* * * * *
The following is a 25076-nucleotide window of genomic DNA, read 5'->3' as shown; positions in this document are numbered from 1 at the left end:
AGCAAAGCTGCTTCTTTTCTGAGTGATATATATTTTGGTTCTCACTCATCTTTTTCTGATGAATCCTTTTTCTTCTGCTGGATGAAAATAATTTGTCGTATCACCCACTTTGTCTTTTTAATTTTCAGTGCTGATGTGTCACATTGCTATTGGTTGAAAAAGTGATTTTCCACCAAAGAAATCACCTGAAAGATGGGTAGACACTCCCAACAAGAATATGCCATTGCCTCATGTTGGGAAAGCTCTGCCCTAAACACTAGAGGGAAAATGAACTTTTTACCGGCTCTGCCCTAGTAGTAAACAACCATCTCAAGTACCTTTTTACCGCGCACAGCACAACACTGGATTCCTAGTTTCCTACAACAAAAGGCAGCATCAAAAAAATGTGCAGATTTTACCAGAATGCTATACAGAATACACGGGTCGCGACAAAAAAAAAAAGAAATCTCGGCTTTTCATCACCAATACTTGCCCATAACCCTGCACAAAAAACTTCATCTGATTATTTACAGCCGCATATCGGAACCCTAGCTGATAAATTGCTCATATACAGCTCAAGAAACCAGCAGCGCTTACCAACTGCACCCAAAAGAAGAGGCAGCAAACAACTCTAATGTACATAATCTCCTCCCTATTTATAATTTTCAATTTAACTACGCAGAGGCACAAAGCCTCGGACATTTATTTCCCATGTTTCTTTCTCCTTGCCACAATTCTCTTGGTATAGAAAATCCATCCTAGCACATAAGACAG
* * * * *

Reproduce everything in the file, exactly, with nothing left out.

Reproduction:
The following is a 25076-nucleotide window of genomic DNA, read 5'->3' as shown; positions in this document are numbered from 1 at the left end:
AGCAAAGCTGCTTCTTTTCTGAGTGATATATATTTTGGTTCTCACTCATCTTTTTCTGATGAATCCTTTTTCTTCTGCTGGATGAAAATAATTTGTCGTATCACCCACTTTGTCTTTTTAATTTTCAGTGCTGATGTGTCACATTGCTATTGGTTGAAAAAGTGATTTTCCACCAAAGAAATCACCTGAAAGATGGGTAGACACTCCCAACAAGAATATGCCATTGCCTCATGTTGGGAAAGCTCTGCCCTAAACACTAGAGGGAAAATGAACTTTTTACCGGCTCTGCCCTAGTAGTAAACAACCATCTCAAGTACCTTTTTACCGCGCACAGCACAACACTGGATTCCTAGTTTCCTACAACAAAAGGCAGCATCAAAAAAATGTGCAGATTTTACCAGAATGCTATACAGAATACACGGGTCGCGACAAAAAAAAAAAGAAATCTCGGCTTTTCATCACCAATACTTGCCCATAACCCTGCACAAAAAACTTCATCTGATTATTTACAGCCGCATATCGGAACCCTAGCTGATAAATTGCTCATATACAGCTCAAGAAACCAGCAGCGCTTACCAACTGCACCCAAAAGAAGAGGCAGCAAACAACTCTAATGTACATAATCTCCTCCCTATTTATAATTTTCAATTTAACTACGCAGAGGCACAAAGCCTCGGACATTTATTTCCCATGTTTCTTTCTCCTTGCCACAATTCTCTTGGTATAGAAAATCCATCCTAGCACATAAGACAG